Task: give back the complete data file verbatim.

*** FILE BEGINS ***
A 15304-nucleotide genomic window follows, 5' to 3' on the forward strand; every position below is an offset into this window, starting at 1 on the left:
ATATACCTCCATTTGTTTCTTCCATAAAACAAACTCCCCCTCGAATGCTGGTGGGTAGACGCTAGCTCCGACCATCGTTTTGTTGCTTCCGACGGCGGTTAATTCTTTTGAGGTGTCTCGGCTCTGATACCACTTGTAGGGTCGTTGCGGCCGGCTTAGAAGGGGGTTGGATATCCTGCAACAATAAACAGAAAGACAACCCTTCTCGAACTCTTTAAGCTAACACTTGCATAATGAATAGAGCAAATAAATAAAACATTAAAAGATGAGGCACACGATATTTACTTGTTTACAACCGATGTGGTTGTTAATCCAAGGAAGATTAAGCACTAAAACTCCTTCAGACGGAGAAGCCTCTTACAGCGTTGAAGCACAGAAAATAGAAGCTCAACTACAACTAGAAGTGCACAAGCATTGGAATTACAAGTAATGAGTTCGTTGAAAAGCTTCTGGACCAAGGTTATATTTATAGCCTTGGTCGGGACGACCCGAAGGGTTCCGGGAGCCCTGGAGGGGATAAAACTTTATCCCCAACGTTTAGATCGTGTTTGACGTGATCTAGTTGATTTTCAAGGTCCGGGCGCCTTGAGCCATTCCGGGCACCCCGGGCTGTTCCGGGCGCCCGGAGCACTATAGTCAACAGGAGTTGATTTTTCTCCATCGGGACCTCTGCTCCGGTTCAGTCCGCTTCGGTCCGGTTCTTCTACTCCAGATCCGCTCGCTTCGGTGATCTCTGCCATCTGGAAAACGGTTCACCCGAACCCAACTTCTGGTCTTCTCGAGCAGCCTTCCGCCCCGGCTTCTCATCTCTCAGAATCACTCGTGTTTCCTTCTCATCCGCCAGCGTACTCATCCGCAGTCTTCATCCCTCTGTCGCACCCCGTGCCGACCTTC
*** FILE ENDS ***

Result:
A 15304-nucleotide genomic window follows, 5' to 3' on the forward strand; every position below is an offset into this window, starting at 1 on the left:
ATATACCTCCATTTGTTTCTTCCATAAAACAAACTCCCCCTCGAATGCTGGTGGGTAGACGCTAGCTCCGACCATCGTTTTGTTGCTTCCGACGGCGGTTAATTCTTTTGAGGTGTCTCGGCTCTGATACCACTTGTAGGGTCGTTGCGGCCGGCTTAGAAGGGGGTTGGATATCCTGCAACAATAAACAGAAAGACAACCCTTCTCGAACTCTTTAAGCTAACACTTGCATAATGAATAGAGCAAATAAATAAAACATTAAAAGATGAGGCACACGATATTTACTTGTTTACAACCGATGTGGTTGTTAATCCAAGGAAGATTAAGCACTAAAACTCCTTCAGACGGAGAAGCCTCTTACAGCGTTGAAGCACAGAAAATAGAAGCTCAACTACAACTAGAAGTGCACAAGCATTGGAATTACAAGTAATGAGTTCGTTGAAAAGCTTCTGGACCAAGGTTATATTTATAGCCTTGGTCGGGACGACCCGAAGGGTTCCGGGAGCCCTGGAGGGGATAAAACTTTATCCCCAACGTTTAGATCGTGTTTGACGTGATCTAGTTGATTTTCAAGGTCCGGGCGCCTTGAGCCATTCCGGGCACCCCGGGCTGTTCCGGGCGCCCGGAGCACTATAGTCAACAGGAGTTGATTTTTCTCCATCGGGACCTCTGCTCCGGTTCAGTCCGCTTCGGTCCGGTTCTTCTACTCCAGATCCGCTCGCTTCGGTGATCTCTGCCATCTGGAAAACGGTTCACCCGAACCCAACTTCTGGTCTTCTCGAGCAGCCTTCCGCCCCGGCTTCTCATCTCTCAGAATCACTCGTGTTTCCTTCTCATCCGCCAGCGTACTCATCCGCAGTCTTCATCCCTCTGTCGCACCCCGTGCCGACCTTC